Block by Block took place on Sunday, September 24, in one of Canada’s oldest immigrant neighbourhoods, Strathcona, Vancouver. The Block Party explored how immigrants managed to find a sense of belonging in Canada and engaged the local community in conversations about what it means to be a new settler in Canada and how Canadian neighbourhoods welcomes immigrants.
Block by Block took place at the Strathcona Community Centre, 601 Keefer St., featuring multimedia profiles documenting local migration stories. It is part of the work being carried out by the Toronto Ward Museum, a community-engaged museum that facilitates the preservation and sharing of personal stories of migrants in Toronto’s history and creates forums for dialogue relevant to migration, citizenship and pluralism within an urban context. The event happened simultaneously in St. John’s Ward in Toronto and Cote-des-neiges in Montreal.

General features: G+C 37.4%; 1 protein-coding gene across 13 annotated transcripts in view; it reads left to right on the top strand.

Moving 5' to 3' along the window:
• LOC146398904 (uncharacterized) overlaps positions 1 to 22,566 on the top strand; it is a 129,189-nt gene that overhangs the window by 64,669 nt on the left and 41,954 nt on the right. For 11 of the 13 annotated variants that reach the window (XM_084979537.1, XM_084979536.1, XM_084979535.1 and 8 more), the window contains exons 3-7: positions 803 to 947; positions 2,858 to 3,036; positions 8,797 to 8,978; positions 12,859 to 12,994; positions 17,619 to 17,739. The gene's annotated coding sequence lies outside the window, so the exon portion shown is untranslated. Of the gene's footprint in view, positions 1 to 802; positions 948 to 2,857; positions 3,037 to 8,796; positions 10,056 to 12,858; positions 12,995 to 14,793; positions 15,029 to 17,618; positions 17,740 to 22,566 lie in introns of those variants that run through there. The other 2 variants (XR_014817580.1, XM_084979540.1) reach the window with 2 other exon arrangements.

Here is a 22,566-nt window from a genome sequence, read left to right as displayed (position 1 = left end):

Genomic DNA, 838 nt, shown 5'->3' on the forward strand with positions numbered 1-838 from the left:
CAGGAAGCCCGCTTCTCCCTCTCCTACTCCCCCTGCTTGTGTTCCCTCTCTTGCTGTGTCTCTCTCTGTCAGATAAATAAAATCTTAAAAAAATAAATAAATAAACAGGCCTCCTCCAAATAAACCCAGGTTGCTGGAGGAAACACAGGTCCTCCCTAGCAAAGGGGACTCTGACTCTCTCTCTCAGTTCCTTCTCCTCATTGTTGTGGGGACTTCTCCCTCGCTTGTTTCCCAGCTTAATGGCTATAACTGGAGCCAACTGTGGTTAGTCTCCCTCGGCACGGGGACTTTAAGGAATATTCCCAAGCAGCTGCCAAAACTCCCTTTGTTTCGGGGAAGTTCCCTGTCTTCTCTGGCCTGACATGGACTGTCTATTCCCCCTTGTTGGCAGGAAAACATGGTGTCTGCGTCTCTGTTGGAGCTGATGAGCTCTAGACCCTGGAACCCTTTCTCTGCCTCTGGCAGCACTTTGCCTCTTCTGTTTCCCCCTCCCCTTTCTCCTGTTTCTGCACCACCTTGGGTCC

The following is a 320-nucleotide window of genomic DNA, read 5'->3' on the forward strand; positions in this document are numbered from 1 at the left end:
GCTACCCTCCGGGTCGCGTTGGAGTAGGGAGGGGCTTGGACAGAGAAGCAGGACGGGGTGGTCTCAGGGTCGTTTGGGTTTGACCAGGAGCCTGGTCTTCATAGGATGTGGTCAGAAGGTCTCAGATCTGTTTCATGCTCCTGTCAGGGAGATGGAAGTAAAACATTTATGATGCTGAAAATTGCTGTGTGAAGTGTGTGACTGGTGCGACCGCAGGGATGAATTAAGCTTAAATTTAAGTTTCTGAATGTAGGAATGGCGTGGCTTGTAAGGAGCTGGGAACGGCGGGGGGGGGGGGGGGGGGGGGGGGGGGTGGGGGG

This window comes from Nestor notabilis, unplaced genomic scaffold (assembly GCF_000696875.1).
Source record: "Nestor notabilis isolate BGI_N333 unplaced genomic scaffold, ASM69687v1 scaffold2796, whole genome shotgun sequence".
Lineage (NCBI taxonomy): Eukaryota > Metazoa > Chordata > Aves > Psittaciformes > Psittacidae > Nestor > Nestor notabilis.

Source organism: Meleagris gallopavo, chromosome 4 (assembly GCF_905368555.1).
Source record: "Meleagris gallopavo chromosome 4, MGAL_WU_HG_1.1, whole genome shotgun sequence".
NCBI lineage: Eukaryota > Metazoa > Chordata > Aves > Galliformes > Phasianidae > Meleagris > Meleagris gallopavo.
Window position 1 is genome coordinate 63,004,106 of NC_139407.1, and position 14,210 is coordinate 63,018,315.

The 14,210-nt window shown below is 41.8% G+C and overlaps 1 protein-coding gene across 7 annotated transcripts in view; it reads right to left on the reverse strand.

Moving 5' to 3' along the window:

Their youth research team interviewed a diverse range of Strathcona community members to learn more about the immigrant experience in this neighbourhood. Some grew up in Strathcona and left by choice as adults. Others were forcibly displaced from the area. Some have made their lives in the community, while others yet have only recently arrived. Between them, they remember many pivotal moments in Strathcona’s history: The ongoing displacement of First Nations residents; the internment and consequent displacement of Japanese-Canadian residents during WWII; The razing of Hogan’s Alley, Vancouver’s first Black neighbourhood, in the name of a freeway and urban renewal; the historic fight of the Strathcona Property Owners and Tenants Association (SPOTA) against those same urban renewal plans; and, more recently, Strathcona and Chinatown’s struggles with gentrification. They also remember local sports teams, community programs, festivals, friendships and alliances with pride. (Courtesy of PCHC, photo by Ms. Jane Wu)